Scales of Justice: Balancing Privacy Rights With Surveillance Economy

“Minds have been opened and changed over the past few months,” legal author and commentator Richard Susskind wrote in a 2020 article titled The Future of Courts. “Many assumptions have been swept aside.”

The global pandemic has forced lawyers and justice system stakeholders out of their normal physical environments and into what on the surface appears to be the safe harbour of the virtual world. Remote hearings may protect us all from a virus; the platforms that make them possible may, however, have their own issues.

An internet truism is that if you’re not paying for the product, you are the product. Data is money – every time we use a “free” service on the internet, like Facebook, or Twitter, or Zoom – we’re providing information for those companies to sell. Even when we pay for access, our information can be commoditized.

Individuals and businesses have come to accept a certain loss of privacy when they access these online platforms, but for the courts this is a new conundrum: how to provide access to justice in a virtual way while also protecting parties’ data in the surveillance economy.

When COVID-19 restrictions were put into place last March, courts, administrative tribunals and other dispute resolution bodies scrambled to find a way to offer services again, reaching for a wide array of existing online platforms, such as Zoom or Microsoft Teams, to hold virtual proceedings. The adoption of these platforms was fast-tracked in a sincere attempt to maintain access to justice, but not always with adequate information about the security and privacy architecture.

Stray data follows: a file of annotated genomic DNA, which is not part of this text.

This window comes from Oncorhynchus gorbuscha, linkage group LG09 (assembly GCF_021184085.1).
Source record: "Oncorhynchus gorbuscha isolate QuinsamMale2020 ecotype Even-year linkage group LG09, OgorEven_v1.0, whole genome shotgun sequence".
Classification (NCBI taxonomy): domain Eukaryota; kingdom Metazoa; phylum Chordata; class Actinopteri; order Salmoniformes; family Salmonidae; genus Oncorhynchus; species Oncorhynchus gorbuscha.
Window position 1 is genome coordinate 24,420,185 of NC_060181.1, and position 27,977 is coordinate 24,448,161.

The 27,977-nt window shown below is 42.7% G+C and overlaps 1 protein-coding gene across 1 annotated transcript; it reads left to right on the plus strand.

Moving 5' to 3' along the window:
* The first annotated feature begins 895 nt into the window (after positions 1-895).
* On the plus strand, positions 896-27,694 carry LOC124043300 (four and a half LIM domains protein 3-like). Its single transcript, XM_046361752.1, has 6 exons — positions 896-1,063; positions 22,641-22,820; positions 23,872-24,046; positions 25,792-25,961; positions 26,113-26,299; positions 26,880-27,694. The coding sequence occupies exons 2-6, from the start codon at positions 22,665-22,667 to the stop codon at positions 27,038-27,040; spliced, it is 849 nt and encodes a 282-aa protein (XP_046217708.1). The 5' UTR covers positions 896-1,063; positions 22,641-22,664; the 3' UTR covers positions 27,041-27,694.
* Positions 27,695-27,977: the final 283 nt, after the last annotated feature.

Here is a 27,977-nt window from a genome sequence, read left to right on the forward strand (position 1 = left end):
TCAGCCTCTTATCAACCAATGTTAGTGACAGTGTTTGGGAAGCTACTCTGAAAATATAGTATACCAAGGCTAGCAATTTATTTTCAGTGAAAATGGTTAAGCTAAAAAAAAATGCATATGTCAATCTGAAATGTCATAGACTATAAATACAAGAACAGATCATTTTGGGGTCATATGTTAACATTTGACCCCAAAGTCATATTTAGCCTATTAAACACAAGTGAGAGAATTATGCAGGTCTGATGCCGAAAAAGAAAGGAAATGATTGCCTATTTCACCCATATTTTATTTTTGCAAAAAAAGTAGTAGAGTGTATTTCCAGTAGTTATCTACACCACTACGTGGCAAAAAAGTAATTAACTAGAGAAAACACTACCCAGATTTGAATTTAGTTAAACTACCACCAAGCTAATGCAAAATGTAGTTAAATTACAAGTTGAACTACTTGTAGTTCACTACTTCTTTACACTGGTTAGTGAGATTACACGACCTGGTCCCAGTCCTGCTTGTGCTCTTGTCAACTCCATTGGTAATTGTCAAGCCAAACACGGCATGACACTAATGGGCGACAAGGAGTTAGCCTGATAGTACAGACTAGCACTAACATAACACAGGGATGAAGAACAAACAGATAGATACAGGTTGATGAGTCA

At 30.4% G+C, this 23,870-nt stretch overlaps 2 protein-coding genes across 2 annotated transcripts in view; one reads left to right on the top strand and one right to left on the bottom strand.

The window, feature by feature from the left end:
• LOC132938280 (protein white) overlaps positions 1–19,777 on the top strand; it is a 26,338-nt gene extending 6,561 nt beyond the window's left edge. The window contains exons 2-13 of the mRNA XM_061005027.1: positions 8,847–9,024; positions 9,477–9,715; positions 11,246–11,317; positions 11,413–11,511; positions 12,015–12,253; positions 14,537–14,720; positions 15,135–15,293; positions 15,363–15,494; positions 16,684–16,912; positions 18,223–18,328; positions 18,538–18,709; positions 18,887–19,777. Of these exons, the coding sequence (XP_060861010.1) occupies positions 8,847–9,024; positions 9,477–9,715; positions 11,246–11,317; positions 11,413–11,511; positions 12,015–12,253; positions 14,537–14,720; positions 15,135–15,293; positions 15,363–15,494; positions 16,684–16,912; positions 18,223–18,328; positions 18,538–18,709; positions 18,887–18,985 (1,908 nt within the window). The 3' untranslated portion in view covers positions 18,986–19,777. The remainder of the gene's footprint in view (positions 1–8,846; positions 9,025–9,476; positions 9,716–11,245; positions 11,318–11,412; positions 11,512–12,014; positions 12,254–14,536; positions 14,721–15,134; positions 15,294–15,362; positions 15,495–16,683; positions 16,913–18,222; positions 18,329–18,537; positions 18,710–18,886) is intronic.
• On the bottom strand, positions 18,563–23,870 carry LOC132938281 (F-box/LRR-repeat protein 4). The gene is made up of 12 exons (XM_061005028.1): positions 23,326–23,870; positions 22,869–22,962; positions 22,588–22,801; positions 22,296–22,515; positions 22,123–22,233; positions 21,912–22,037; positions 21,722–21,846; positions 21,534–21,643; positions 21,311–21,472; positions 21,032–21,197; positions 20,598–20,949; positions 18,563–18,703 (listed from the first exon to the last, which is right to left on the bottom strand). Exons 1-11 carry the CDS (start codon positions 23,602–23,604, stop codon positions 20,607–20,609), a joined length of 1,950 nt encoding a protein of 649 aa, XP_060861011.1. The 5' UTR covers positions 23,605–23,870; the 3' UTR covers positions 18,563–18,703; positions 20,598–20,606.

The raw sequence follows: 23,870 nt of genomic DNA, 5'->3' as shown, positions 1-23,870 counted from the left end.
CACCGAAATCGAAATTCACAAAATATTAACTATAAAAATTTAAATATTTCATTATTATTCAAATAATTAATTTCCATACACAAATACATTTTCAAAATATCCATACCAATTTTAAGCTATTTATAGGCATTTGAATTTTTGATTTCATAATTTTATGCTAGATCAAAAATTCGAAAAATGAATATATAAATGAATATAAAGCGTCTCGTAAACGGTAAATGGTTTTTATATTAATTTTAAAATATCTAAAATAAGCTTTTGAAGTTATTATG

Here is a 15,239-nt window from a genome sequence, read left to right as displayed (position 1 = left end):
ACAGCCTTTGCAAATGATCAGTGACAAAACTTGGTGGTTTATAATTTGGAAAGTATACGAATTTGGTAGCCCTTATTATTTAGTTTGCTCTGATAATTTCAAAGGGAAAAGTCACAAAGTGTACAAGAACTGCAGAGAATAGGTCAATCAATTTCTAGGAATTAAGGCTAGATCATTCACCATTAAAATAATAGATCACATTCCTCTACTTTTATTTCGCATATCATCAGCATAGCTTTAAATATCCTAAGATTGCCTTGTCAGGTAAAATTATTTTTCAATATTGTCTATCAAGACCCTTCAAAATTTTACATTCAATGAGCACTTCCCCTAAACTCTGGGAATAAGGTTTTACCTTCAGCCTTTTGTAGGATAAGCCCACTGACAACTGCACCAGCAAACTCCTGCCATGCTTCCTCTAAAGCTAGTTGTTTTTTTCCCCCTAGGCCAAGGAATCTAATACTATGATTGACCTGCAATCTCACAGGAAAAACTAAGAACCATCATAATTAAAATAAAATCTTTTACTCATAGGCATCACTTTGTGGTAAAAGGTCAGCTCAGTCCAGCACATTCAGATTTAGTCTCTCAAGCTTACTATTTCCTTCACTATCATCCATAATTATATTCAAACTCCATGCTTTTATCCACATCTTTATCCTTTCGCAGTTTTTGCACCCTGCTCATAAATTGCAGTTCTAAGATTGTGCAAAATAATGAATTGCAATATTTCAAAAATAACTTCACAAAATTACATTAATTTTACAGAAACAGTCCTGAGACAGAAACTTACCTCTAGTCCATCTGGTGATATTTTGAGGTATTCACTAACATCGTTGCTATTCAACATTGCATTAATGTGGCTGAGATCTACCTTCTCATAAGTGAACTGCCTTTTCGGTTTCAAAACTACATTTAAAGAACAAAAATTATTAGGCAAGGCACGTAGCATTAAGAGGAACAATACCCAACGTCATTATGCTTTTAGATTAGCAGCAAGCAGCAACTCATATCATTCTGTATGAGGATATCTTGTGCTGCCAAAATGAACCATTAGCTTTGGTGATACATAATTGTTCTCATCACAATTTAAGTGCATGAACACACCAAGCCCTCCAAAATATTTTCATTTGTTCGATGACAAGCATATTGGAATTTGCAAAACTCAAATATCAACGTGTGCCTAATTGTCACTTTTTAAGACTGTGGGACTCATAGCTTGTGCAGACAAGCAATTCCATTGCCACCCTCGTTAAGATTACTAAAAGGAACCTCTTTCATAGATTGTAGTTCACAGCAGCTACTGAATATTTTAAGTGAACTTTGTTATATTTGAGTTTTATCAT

But over the past months we’ve learned that they may contain some perils – remember the spate of Zoom-bombings last spring? While no one is saying that virtual hearings should be suspended until the perfect platform is found or can be developed, it is important to recognize that all platforms have imperfections.

Another area where privacy concerns are paramount is electronic filing. Courts are holders of information that is publicly available – that is, anyone can walk into a courthouse and look at documents, discover names and personal information. With electronic filing, however, courts effectively become publishers of information that is widely available to a host of actors who may be collecting if for nefarious purposes.

This question of who does what with the available information will require the justice system to balance privacy concerns on one hand with the open courts principle on the other.

This is the work of the months to come – finding the platforms, the innovations, to form a bridge between the traditional bricks-and-mortar legal environment we all know and the virtual environment that has been thrust upon us both later than it should have been, and before we were entirely ready.

“We remain in an era of threat, with risks of barely functioning court systems, greatly reduced access to justice, and, in turn, a potential weakening of the rule of law,” Susskind states in his article. “We are also in an era of opportunity—the chance to build boldly on the shift of attitude and on demonstrable recent successes with technology, and to put in place improved, sustainable court services that are much more accessible than today’s.”

CBA President Brad Regehr and Past President Vivene Salmon are co-Chairs of the Canadian Bar Association’s Task Force on Justice Issues Arising from COVID-19. The Task Force will release its report at the CBA’s AGM on February 17.

http://www.slaw.ca/2021/01/22/scales-of-justice-balancing-privacy-rights-with-surveillance-economy/

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